A nice little review of new study about voles exhibiting empathic behaviors toward one another. It features a squirrel studying alum from my lab, Stephanie Preston! I would add that some of the willingness to look at empathic behaviors in other animals is not neccessarily due to a shift away from abhorring anthropomorphism, but a shift away from anthropocentrism!
Humans seem want to know two things about their pets: WHAT ARE THEY THINKING? and DOES (S)HE UNDERSTAND ME? This desperation leads to endless click-bait about what exactly is going on in our fuzzy friends' minds.
What is my cat thinking?
A new device (that has no peer-reviewed testing that I can find) - basically a fancy collar that measures activity - claims to tell you if your cat is playful (OK, that I believe), or happy or annoyed. The collar will measure heart rate and temperature (how accurately?), but consumers should know that we have no accepted measures of "happiness" or "annoyance" in pets. I feel pretty confident in saying this collar cannot tell you what your cat is thinking. BUYER BEWARE!
Are cats becoming more likely to steal or is the internet just making us more aware of these thieving felines? Yet another cat wandering the neighborhood and bringing goodies back home, such as undies and even a bag of weed. This kitty seems to have a preference for My Little Pony. Some cat experts have weighed in on this behavior before. Read veterinary behaviorist Dr. Nicholas Dodman's take here.
Bird feeders spread avian "pink eye"
As sad as this makes me to say, there is yet more evidence that bird feeders can do more harm than good (aside from attracting more squirrels than birds). A new study showed that birds who prefer feeders over foraging are major players in the spread of disease to other birds in their flock. If you feed birds, clean and disinfect your feeder every time you fill it please!!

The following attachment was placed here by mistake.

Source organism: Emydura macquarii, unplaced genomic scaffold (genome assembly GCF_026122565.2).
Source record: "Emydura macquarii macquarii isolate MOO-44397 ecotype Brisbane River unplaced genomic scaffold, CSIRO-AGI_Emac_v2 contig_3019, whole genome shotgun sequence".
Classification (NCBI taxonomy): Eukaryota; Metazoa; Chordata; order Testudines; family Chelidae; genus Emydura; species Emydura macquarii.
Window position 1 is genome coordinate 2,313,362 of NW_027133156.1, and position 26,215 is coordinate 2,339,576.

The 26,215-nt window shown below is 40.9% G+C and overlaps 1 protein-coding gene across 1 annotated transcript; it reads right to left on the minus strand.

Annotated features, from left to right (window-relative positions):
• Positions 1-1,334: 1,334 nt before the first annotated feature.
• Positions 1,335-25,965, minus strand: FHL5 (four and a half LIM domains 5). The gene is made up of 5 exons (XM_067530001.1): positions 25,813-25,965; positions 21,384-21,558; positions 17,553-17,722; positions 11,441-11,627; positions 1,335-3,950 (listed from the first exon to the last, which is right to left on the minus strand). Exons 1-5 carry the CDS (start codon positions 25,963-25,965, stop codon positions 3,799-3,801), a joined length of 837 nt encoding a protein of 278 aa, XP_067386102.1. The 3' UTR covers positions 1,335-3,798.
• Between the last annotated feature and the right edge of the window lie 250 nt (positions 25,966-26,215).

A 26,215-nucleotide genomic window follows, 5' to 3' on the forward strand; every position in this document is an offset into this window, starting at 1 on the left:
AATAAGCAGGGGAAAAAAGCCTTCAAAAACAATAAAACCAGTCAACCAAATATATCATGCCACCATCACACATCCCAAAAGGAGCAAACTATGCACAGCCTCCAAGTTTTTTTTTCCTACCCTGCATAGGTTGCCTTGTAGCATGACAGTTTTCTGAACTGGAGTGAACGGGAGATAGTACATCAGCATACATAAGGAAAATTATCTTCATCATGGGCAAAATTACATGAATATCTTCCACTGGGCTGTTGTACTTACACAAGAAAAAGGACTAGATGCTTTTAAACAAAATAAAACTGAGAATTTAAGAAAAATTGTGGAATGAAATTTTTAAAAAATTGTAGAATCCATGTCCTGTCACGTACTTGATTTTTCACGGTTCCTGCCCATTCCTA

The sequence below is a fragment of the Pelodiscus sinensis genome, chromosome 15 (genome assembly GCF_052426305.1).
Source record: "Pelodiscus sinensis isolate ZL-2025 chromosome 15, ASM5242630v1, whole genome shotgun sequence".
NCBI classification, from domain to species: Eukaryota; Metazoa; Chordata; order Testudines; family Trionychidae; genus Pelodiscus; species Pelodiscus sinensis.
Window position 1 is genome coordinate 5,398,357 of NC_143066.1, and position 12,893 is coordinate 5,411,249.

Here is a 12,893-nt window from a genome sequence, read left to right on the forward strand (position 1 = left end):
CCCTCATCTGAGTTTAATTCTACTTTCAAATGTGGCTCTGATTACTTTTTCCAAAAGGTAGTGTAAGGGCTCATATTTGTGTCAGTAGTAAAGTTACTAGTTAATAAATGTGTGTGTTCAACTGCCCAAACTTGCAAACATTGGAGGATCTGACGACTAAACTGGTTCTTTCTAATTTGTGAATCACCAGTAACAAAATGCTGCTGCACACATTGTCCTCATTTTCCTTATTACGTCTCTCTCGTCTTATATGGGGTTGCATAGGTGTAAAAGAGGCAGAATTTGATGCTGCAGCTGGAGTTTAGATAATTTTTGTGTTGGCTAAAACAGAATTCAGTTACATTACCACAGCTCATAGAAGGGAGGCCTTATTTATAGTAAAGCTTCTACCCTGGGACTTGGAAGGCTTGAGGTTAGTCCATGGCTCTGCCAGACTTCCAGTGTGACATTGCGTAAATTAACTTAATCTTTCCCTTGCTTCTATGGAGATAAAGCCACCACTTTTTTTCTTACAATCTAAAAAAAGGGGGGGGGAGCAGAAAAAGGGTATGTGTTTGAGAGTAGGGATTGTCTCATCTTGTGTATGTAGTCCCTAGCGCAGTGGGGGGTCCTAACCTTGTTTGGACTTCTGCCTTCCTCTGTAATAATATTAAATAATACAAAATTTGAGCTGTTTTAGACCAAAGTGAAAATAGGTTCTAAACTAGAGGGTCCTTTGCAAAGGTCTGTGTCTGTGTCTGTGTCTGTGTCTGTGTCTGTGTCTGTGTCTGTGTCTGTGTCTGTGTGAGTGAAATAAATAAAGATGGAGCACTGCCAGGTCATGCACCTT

What kind of movies do chimps want to see?
My undergrad advisor, who worked with Kanzi the chimp, told me that the chimps he worked with loved to watch football games and videos of chimps fighting. A new study, using non-invasive eye tracking, looked at what chimps look at when watching a video of humans, including one wearing a gorilla suit. By changing some features of the video on second viewing, the scientists could see what the chimps remembered, and what they expected to see.
Not if you try to understand how they communicate! Scientists agree: cats communicate with purring, meowing, and body language. Yours truly briefly quoted within, along with some of my cat-scientist heroes, John Bradshaw and Sharon Crowell-Davis.
Many cats spend time in shelters or in a boarding facility during their lifetime. The welfare of these cats is an issue of major concern – how can we make this experience less stressful? Stress can make cats appear less adoptable, or make them susceptible to disease, so reducing potential stressors is an important welfare question.
Let’s start with the cats – twenty owned cats who were each assessed in the home via the Feline Temperament Profile, which measures how cats respond to a stranger on behaviors such as making eye contact, approaching the stranger, biting or scratching when handled, reaction to an unexpected noise, and willingness to interact with a toy. This gives cats one FTP score, which rates cats on friendliness, playfulness, aggressiveness, and fear. Most of the cats in the study lived in multi-cat homes, twelve were indoor-outdoor, and seven cats had previous experience being boarded in a cattery.
The cats were housed for two days in a room at the university, which was set up with litter box, food and water, and three enrichment options: an igloo bed, an open basket with the owner’s scent added (via used pillowcase), and a cat tree. Cats were randomly assigned to one of two groups – one group received one 20-minute visit from a human per day, and the other group received three 20-minute visits. These visits included talking in a gentle voice, as well petting, playing and grooming if the cat allowed.